Goldman Sachs executive director resigns via New York Times op-ed

Why I am leaving Goldman Sachs: “Over the last 12 months I have seen five different managing directors refer to their own clients as ‘muppets,’ sometimes over internal e-mail,” writes Greg Smith in a New York Times Op-Ed about quitting the investment bank. It has set the Internet alight this morning.

• Why Goldman Sachs is not leaving Goldman Sachs: “In our view, we will only be successful if our clients are successful.”

Why I am joining Goldman Sachs: The new P.R. chief “declined to comment.”

Why I am leaving the Empire: “The Empire today has become too much about shortcuts and not enough about remote strangulation. It just doesn’t feel right to me anymore.”

Why you should “Deal with it or leave and open an Etsy store”: Screwing clients is what financial firms do, pal.

• We’ll be eavesdroping in the Goldman Sachs elevator for other responses later today.

Other departures:

Why I left Google: “The Google I was passionate about was a technology company that empowered its employees to innovate. The Google I left was an advertising company with a single corporate-mandated focus.”

Why you’re leaving Gatehouse Media: Because you’re a copy editor, and not an executive due to get a large cash bonus in Q1.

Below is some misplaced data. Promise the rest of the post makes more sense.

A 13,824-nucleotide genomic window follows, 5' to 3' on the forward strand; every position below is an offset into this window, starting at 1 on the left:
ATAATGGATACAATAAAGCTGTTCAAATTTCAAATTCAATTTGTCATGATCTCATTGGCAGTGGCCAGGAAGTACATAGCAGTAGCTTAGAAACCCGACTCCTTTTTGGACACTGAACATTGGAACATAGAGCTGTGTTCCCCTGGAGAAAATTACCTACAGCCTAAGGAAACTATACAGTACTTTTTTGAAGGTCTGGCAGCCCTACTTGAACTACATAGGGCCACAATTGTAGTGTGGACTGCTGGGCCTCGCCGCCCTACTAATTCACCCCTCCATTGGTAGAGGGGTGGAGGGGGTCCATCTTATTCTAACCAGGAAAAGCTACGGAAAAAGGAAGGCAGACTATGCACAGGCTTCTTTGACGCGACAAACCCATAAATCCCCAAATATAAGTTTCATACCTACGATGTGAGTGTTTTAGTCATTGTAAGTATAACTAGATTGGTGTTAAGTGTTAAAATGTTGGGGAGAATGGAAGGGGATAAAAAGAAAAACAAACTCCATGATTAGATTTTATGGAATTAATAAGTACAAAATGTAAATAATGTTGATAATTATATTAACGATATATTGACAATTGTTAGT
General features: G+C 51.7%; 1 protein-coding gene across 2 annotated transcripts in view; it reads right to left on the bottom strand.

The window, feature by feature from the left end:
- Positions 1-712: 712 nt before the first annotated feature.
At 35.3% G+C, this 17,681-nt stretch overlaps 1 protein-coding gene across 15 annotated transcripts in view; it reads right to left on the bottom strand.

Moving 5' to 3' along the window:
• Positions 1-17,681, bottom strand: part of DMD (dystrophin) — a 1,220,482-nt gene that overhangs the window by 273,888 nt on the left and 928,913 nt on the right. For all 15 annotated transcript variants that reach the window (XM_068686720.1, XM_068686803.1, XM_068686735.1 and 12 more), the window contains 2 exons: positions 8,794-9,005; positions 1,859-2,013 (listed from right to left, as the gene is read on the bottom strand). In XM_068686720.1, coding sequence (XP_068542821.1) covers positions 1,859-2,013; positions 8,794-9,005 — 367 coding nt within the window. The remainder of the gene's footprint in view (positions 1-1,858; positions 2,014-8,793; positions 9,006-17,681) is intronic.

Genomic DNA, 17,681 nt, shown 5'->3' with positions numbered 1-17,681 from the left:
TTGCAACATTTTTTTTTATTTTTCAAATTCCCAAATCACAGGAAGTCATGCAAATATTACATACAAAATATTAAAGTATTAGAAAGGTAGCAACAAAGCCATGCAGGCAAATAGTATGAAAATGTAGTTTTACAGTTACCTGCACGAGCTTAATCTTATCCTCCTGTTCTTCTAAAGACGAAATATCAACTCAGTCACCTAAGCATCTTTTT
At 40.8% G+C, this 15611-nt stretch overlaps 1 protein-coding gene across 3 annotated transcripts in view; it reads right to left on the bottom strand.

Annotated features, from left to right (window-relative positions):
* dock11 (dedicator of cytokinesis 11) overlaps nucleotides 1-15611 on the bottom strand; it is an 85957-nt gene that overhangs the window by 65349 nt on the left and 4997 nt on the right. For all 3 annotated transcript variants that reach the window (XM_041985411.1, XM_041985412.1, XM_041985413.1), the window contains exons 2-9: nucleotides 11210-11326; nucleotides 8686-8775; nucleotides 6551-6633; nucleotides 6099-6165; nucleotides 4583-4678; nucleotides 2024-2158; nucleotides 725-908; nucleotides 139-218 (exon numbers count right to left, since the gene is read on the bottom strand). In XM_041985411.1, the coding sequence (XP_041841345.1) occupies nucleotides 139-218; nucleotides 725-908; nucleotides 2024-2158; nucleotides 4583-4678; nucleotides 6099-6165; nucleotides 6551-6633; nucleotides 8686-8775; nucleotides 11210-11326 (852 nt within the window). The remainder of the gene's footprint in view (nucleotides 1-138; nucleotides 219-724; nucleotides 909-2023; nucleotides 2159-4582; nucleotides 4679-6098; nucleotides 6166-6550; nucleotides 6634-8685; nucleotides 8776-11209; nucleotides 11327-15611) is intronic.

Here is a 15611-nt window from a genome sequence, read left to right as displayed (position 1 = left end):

56 people lost their jobs when VillageNet Media abruptly shut down all of its Maine papers.

Seven people leaving Rhode Island newspapering (hopefully temporarily): Layoffs at R.I.S.N. Operations, which owns the Kent County Daily Times, The Narragansett Times and other papers.

>> SORTA RELATED FLASHBACK: Resignation letters from journalists.

Non-leaving links:

• Despite Media General’s “bumbling, feckless management team,” Amit Chokshi sees some upsides to buying its newspaper division. Still: “bumbling.” “Feckless.”

• After Twitter bought Posterous, a lot of people moved their blogs to WordPress. WordPress says the acquisition “will be exciting for our friends at Twitter and well-earned for Posterous co-founder Sachin Agarwal,” then gives clear instructions on how to abandon Posterous. My colleague Jeff Sonderman draws some lessons for journalists from the ack.

• LANGUAGE CORNER: Chinese bloggers get around the “Golden Shield” with homonyms, irony, in-jokes. And an American linguist discusses the word “slut.” (h/t: my dad)

• TODAY IN DOONESBURY: Garry Trudeau says, “controversy is obviously good for business, especially if your business is satire.” Blue in Virginia says The Fredericksburg Free Lance-Star practices selective outrage when it comes to language. The Athens Banner-Herald rethinks its decision not to confuse readers. And Nick Gillespie writes that Doonesbury would be great if it were funny.

• The race to write the best double-entendre Santorum headline will probably not be settled before June.

•  Alison Draper tells Michael Miner she is in fact looking for a buyer for the Chicago Reader, which according to this listicle is nearly as important as Washington City Paper.